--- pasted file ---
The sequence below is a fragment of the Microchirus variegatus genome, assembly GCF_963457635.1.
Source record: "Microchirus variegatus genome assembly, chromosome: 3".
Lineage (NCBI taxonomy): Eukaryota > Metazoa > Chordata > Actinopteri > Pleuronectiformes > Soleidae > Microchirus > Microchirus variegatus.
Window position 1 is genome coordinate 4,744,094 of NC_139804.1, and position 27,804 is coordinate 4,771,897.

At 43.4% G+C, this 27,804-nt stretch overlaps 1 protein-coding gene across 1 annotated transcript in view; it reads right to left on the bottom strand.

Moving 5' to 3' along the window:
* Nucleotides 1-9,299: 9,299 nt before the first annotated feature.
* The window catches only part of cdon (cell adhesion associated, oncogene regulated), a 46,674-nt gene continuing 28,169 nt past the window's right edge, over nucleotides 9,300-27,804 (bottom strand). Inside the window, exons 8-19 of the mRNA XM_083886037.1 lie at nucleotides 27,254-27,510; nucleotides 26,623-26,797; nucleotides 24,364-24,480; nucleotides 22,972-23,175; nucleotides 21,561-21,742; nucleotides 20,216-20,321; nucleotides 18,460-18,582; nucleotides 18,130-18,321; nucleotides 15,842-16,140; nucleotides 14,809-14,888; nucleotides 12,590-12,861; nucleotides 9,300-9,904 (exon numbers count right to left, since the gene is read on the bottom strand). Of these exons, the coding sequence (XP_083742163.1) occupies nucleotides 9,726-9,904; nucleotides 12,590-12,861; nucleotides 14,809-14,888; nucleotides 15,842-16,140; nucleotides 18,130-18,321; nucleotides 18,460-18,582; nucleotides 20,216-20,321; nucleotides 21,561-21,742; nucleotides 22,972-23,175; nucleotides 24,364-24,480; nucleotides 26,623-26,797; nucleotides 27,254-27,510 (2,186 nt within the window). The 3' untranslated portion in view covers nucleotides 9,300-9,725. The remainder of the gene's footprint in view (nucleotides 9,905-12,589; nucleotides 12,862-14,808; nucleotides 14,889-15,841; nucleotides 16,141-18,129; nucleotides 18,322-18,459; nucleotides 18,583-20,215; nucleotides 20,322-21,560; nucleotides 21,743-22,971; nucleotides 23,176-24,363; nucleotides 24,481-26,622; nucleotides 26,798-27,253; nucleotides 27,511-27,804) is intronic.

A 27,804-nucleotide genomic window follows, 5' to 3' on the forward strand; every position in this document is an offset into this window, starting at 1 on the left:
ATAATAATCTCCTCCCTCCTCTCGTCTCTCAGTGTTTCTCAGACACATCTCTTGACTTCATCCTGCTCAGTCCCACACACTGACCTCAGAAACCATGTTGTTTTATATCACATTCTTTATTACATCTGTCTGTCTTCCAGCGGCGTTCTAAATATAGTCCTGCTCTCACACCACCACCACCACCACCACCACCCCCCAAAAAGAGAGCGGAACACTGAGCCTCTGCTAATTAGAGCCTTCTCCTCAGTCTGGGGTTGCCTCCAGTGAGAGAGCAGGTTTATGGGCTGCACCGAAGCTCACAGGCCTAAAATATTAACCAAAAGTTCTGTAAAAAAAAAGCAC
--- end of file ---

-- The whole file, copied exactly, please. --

The sequence below is a fragment of the Microchirus variegatus genome, assembly GCF_963457635.1.
Source record: "Microchirus variegatus genome assembly, chromosome: 3".
Lineage (NCBI taxonomy): Eukaryota > Metazoa > Chordata > Actinopteri > Pleuronectiformes > Soleidae > Microchirus > Microchirus variegatus.
Window position 1 is genome coordinate 4,744,094 of NC_139804.1, and position 27,804 is coordinate 4,771,897.

At 43.4% G+C, this 27,804-nt stretch overlaps 1 protein-coding gene across 1 annotated transcript in view; it reads right to left on the bottom strand.

Moving 5' to 3' along the window:
* Nucleotides 1-9,299: 9,299 nt before the first annotated feature.
* The window catches only part of cdon (cell adhesion associated, oncogene regulated), a 46,674-nt gene continuing 28,169 nt past the window's right edge, over nucleotides 9,300-27,804 (bottom strand). Inside the window, exons 8-19 of the mRNA XM_083886037.1 lie at nucleotides 27,254-27,510; nucleotides 26,623-26,797; nucleotides 24,364-24,480; nucleotides 22,972-23,175; nucleotides 21,561-21,742; nucleotides 20,216-20,321; nucleotides 18,460-18,582; nucleotides 18,130-18,321; nucleotides 15,842-16,140; nucleotides 14,809-14,888; nucleotides 12,590-12,861; nucleotides 9,300-9,904 (exon numbers count right to left, since the gene is read on the bottom strand). Of these exons, the coding sequence (XP_083742163.1) occupies nucleotides 9,726-9,904; nucleotides 12,590-12,861; nucleotides 14,809-14,888; nucleotides 15,842-16,140; nucleotides 18,130-18,321; nucleotides 18,460-18,582; nucleotides 20,216-20,321; nucleotides 21,561-21,742; nucleotides 22,972-23,175; nucleotides 24,364-24,480; nucleotides 26,623-26,797; nucleotides 27,254-27,510 (2,186 nt within the window). The 3' untranslated portion in view covers nucleotides 9,300-9,725. The remainder of the gene's footprint in view (nucleotides 9,905-12,589; nucleotides 12,862-14,808; nucleotides 14,889-15,841; nucleotides 16,141-18,129; nucleotides 18,322-18,459; nucleotides 18,583-20,215; nucleotides 20,322-21,560; nucleotides 21,743-22,971; nucleotides 23,176-24,363; nucleotides 24,481-26,622; nucleotides 26,798-27,253; nucleotides 27,511-27,804) is intronic.

A 27,804-nucleotide genomic window follows, 5' to 3' on the forward strand; every position in this document is an offset into this window, starting at 1 on the left:
ATAATAATCTCCTCCCTCCTCTCGTCTCTCAGTGTTTCTCAGACACATCTCTTGACTTCATCCTGCTCAGTCCCACACACTGACCTCAGAAACCATGTTGTTTTATATCACATTCTTTATTACATCTGTCTGTCTTCCAGCGGCGTTCTAAATATAGTCCTGCTCTCACACCACCACCACCACCACCACCACCCCCCAAAAAGAGAGCGGAACACTGAGCCTCTGCTAATTAGAGCCTTCTCCTCAGTCTGGGGTTGCCTCCAGTGAGAGAGCAGGTTTATGGGCTGCACCGAAGCTCACAGGCCTAAAATATTAACCAAAAGTTCTGTAAAAAAAAAGCAC